I was reminded today that what we often see with the occasional glance, or through the informal word, or while looking on a frozen moment in time captured in a photograph, only tells a small part of someone’s story.
Do you ever wonder about the people you know?
Perhaps someone you work with. You see this person daily probably, but other than the individual who sits behind the desk to the right or left of you, what do you really know about them? If your entire relationship is based upon the actions and words of someone you encounter for 8 hours per day, is that enough to really know who that very same person is at home, in their private life?
I imagine you might have some idea of individual likes and dislikes. You may be privy to some deeper expressions of emotions surrounding things like job stress or frustration. You might even have been granted glimpses into aspects of their private life – rather you wanted that information or not.
I suppose you probably assume that the person you spend so much time with each day is likely to be much the same in temperament and personality when they are at home. I think we would all assume something along those lines.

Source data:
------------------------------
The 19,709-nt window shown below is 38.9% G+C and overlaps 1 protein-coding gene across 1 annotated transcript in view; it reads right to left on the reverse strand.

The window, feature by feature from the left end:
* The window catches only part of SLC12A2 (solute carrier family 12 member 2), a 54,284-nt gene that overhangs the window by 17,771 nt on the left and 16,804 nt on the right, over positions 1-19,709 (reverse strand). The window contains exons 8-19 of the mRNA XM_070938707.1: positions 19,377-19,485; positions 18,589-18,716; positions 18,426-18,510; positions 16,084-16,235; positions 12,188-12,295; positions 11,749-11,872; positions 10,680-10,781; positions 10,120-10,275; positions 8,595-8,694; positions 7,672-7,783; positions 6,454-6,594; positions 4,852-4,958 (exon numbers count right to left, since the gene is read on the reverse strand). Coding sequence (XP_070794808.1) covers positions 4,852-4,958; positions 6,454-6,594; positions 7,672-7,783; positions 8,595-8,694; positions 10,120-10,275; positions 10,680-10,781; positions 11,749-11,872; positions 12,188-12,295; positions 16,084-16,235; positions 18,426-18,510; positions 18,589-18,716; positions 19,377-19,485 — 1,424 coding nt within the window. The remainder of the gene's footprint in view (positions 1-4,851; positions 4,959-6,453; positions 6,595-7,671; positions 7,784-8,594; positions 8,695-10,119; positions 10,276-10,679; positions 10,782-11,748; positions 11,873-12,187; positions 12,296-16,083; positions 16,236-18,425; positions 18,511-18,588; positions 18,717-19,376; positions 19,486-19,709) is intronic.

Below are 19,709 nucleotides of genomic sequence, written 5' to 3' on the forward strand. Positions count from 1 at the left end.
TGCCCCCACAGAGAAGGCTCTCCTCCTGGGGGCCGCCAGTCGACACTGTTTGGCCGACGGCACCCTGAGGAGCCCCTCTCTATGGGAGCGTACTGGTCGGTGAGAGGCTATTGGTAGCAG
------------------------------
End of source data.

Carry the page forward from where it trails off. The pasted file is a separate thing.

I wonder how surprised you would be to find out that the person who seems rather friendly, rather personable, rather opinionated at work, is not the same person when they are at home. I’m sure that you would doubt that the person you know and most likely enjoy being with is the polar opposite when they enter through their front door. I bet that you may even loudly claim that it couldn’t be possible, that the person you know surely wouldn’t shut down, close off, turn into a withdrawn empty shell of that individual who sits across from you.
Erving Goffman, a Canadian sociologist would most likely jump on the chance to use the individual described briefly above as an excellent example of his theories on impression management and dramaturgy.
Personally, I believe, like Goffman, that we all sustain various roles during our daily lives. We move between front and back stage and we manage what others see to suit our needs at any given time.
The next time you sit next to an acquaintance on the train, or take part in a meeting or event with someone you have known for years, or even when you sit down to Thanksgiving dinner with family members, I wonder if the person to your left or right – the person you think you know from personal social interactions- is the same person that others see.
I bet you might be surprised at the number and scope of the roles that they play.